Preparing Your Virtual Bench

lineofmen.jpgAt Isabella Bank headquartered in Mount Pleasant, Michigan, the officers are seasoned veterans with an average of approximately 20-plus years of experience at the $1.3-billion asset institution. Replacing individuals with that kind of experience when they retire is a difficult task, a fact which was not lost on Isabella Bank CEO Richard Barz, who sees his own retirement on the horizon. 

“In about 2007, the human resources director and I met and we talked about succession planning down the road,” says Barz.  “One of the things we realized is that we have to start acting now because we were going to have about seven of our senior people retiring in a ten year period—beginning in probably 2012 or 2013.” 

Barz felt the best candidates to fulfill these positions would be found within, and fortunately, his board was in full agreement.  The challenge was that as individuals were brought up into these senior positions within the organization, they would in turn be leaving openings that needed to be filled. 

“There is a term they use out there called a virtual bench,” says Barz. “It’s continually changing.  You can replace five or six positions, but you are also opening five or six positions.  So you have to make sure the next five are ready to fill in their new roles well and so on.  All of a sudden, you’ve got to think about fifteen people transitioning.  You have to develop a virtual bench of people who are fulfilling those roles.  You can’t just do it by doing an evaluation once or twice a year,” he says. 

Barz and his team started taking a more proactive approach to succession management than in years past.  They began by going through a select number of people they thought had the possibility of becoming CEO or president, as well as the people who would likely follow up the line due to backfilling.  Then, they traced the qualities they were looking for in each of these positions, and instituted a program that would emphasize these traits during goal setting for the selected individuals. 

They quickly realized that tackling this new program alone might not be the best strategy. “The problem is that we just didn’t have the time, or really the skill, to follow through and take this to the next level like we needed,” says Barz.  “At that point, we decided we wanted to bring in a professional development firm whose sole responsibility is to assist the selected individuals in working on the specific skills they would need—basically we brought in a job coach for executive development.”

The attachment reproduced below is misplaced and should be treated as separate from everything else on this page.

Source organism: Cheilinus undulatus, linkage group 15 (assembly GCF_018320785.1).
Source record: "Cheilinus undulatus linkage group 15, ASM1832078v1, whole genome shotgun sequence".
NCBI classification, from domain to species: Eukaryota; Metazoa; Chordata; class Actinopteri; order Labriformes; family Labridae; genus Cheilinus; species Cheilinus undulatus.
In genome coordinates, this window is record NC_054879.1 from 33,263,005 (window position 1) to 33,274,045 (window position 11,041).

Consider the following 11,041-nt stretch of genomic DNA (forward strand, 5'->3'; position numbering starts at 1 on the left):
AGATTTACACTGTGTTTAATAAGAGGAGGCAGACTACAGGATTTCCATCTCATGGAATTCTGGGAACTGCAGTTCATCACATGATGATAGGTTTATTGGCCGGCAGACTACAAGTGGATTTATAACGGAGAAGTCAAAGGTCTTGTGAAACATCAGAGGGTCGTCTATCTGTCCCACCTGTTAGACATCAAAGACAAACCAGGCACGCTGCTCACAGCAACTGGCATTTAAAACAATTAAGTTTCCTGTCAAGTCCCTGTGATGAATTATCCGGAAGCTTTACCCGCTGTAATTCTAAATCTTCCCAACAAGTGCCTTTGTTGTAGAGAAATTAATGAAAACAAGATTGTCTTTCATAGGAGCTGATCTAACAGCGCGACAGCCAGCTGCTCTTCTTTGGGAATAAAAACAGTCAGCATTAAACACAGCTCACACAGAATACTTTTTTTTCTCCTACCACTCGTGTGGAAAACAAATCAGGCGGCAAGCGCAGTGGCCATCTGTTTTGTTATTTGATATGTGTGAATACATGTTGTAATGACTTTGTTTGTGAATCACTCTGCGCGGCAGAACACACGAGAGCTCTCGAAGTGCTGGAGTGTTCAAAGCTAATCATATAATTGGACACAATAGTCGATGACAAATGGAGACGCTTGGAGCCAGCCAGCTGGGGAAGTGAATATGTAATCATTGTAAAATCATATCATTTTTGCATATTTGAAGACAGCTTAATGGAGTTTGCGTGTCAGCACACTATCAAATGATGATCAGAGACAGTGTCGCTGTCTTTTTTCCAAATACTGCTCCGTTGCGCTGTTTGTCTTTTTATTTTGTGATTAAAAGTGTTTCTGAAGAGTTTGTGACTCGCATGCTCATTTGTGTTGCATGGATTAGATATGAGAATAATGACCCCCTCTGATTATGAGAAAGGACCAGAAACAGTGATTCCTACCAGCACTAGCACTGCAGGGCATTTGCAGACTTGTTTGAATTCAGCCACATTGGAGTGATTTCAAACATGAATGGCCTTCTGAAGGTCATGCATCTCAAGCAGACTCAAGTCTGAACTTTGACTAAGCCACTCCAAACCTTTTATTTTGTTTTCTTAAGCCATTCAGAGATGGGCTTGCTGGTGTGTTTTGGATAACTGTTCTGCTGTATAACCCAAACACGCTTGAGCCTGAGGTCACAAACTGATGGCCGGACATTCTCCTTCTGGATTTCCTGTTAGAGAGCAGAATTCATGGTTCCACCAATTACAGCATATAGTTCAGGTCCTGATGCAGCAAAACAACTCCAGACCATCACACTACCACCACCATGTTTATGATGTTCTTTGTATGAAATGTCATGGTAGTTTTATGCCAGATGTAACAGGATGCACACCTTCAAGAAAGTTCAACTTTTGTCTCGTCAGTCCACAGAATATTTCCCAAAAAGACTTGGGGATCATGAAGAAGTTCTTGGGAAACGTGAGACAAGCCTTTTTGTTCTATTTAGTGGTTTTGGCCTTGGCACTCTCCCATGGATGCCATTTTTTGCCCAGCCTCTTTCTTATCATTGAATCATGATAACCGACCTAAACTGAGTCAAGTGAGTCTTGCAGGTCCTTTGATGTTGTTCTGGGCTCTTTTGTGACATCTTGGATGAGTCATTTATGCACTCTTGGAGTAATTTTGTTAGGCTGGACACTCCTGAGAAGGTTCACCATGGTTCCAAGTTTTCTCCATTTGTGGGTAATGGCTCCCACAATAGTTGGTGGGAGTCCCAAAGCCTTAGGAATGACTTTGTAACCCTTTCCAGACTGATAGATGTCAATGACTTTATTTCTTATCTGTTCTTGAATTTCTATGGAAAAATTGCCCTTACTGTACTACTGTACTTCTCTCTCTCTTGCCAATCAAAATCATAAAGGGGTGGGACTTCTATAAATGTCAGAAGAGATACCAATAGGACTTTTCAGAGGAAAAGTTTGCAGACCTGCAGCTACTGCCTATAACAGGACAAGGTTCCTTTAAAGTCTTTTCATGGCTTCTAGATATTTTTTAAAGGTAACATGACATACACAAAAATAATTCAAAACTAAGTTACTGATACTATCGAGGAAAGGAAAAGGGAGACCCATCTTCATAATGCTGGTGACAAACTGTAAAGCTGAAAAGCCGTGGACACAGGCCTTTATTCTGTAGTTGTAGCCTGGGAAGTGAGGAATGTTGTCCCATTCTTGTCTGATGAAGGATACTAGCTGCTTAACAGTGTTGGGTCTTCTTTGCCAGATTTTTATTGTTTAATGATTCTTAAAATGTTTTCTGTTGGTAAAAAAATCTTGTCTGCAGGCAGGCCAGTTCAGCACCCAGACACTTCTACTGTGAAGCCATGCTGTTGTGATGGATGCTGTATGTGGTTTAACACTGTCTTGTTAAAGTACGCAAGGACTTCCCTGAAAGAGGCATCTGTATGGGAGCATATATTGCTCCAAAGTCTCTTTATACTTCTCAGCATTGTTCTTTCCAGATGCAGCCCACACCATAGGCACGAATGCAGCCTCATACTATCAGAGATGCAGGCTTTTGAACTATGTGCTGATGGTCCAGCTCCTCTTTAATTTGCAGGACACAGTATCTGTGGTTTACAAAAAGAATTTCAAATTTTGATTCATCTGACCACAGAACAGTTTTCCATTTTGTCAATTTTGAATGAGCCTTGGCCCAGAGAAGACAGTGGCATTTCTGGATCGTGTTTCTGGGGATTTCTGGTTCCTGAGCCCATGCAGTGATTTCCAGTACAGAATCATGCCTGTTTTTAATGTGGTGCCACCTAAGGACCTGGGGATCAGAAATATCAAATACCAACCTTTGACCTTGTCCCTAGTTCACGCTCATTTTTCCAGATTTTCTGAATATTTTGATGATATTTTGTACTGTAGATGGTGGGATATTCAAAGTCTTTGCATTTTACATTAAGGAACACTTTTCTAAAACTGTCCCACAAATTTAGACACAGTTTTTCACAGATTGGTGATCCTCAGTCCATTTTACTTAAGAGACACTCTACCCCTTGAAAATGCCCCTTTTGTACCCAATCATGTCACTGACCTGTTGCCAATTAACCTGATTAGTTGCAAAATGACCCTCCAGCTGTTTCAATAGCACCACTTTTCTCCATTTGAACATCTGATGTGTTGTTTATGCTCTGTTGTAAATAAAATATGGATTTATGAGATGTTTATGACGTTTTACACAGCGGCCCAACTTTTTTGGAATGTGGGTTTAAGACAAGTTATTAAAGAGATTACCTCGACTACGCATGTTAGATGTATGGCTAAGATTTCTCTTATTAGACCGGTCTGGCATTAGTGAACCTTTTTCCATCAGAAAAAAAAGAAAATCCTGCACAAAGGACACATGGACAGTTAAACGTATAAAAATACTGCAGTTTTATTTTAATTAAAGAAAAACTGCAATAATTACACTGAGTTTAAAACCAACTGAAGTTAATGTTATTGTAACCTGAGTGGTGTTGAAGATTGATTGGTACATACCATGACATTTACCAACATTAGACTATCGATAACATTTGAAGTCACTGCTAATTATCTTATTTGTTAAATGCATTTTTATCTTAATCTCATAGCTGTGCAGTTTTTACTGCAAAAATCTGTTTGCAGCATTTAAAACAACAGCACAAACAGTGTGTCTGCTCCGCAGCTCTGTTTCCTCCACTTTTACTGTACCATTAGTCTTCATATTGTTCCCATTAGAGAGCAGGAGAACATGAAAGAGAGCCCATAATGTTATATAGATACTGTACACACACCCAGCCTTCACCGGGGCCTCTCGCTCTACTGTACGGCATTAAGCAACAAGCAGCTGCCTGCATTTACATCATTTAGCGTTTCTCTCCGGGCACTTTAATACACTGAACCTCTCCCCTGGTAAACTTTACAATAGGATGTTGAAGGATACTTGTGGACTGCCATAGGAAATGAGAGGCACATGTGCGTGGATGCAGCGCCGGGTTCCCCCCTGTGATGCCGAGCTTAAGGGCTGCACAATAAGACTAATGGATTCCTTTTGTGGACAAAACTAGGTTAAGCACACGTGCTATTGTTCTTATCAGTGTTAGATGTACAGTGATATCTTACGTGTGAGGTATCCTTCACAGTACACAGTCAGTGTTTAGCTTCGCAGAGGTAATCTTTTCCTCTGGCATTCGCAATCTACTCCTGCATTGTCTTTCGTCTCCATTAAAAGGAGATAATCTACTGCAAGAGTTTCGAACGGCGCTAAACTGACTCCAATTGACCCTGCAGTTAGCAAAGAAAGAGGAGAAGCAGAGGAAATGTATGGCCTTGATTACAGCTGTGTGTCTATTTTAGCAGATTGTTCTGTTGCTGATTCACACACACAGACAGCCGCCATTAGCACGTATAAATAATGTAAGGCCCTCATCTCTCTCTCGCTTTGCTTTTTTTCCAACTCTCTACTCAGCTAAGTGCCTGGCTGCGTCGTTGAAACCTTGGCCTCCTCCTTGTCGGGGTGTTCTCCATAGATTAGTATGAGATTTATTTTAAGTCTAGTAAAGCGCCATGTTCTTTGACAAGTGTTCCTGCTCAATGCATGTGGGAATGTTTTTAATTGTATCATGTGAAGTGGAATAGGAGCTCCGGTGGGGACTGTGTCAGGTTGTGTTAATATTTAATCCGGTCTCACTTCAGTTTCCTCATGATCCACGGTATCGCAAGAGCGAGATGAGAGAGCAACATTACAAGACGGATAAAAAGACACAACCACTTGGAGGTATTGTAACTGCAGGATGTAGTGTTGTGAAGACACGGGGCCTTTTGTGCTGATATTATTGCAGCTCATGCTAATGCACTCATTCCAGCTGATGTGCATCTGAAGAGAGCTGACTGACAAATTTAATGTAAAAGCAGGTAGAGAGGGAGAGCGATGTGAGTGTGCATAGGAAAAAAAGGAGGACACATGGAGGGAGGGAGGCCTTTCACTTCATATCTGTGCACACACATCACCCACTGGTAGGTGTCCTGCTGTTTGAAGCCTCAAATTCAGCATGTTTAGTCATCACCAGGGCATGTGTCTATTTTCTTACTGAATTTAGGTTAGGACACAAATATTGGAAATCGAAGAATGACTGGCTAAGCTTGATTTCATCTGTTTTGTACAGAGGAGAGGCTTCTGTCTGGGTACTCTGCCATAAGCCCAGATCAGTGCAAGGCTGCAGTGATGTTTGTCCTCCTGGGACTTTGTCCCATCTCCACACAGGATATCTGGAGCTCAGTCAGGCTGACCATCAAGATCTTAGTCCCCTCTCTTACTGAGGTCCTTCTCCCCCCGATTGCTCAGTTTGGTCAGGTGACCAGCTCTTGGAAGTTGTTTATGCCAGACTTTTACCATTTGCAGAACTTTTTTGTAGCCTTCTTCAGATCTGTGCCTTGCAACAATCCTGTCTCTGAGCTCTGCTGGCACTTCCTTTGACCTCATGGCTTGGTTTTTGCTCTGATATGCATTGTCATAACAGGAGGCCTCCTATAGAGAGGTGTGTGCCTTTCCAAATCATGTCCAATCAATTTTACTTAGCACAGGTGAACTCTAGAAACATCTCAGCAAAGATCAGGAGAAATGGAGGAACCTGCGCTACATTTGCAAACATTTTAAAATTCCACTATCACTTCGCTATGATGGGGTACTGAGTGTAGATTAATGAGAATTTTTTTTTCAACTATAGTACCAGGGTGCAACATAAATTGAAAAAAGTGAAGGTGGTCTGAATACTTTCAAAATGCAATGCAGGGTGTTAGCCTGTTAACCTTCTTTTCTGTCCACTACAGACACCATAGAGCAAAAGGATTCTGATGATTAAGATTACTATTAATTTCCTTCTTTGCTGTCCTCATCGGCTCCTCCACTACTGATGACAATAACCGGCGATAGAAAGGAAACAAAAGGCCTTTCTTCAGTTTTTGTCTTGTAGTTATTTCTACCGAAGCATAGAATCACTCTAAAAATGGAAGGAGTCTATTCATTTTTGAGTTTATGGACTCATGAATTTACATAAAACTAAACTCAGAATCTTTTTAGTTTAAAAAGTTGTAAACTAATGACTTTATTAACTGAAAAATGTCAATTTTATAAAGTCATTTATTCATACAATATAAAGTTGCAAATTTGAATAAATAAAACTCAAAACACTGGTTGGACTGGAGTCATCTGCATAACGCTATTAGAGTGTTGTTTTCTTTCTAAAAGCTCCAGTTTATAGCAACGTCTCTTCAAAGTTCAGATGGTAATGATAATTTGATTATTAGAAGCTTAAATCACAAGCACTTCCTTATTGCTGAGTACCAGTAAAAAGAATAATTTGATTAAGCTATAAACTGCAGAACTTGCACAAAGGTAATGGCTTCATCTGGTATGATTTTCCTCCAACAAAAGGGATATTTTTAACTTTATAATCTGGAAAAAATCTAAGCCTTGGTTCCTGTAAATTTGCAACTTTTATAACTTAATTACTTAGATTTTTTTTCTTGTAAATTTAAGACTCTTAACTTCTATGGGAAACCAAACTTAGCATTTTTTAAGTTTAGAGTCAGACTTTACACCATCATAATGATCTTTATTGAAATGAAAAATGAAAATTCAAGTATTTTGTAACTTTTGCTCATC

All candidates went through a two year training program to identify their strengths and develop the qualities they would need for their future positions—eight started the first year, and after seeing how successful the program was becoming, 10 started the next.  Barz says the results were amazing.  He saw the candidates’ confidence increase as well as their ability to work with others in the organization and create bonding relationships.  “The whole concept was to have them work as a team,” says Barz.

The final step was to take the individuals who were going to be in the very top positions and have them work with a professional succession management firm.  Barz enlisted the firm Heidrick & Struggles, who devised its own set of important skills and attributes from the firm’s previous experience, and then went through the top people to see how these individuals fit into these roles. The firm helped identify the strengths and opportunities for improvement of the future CEOs and presidents, which helped these individuals develop towards their eventual roles. 

While this was a long and fairly complicated process, Barz feels it was certainly worth the investment.  For one, Barz says the failure rate of CEOs who are outside hires is too high, especially when you consider what is at stake with shareholders and the future of your entire operation.  Perhaps more importantly, all of this preparation takes away uncertainty and instills confidence in the organization.  If a position opens up either through retirement or unexpected circumstance, the bank will be assured that the person filling that spot has the necessary skills and understands the culture.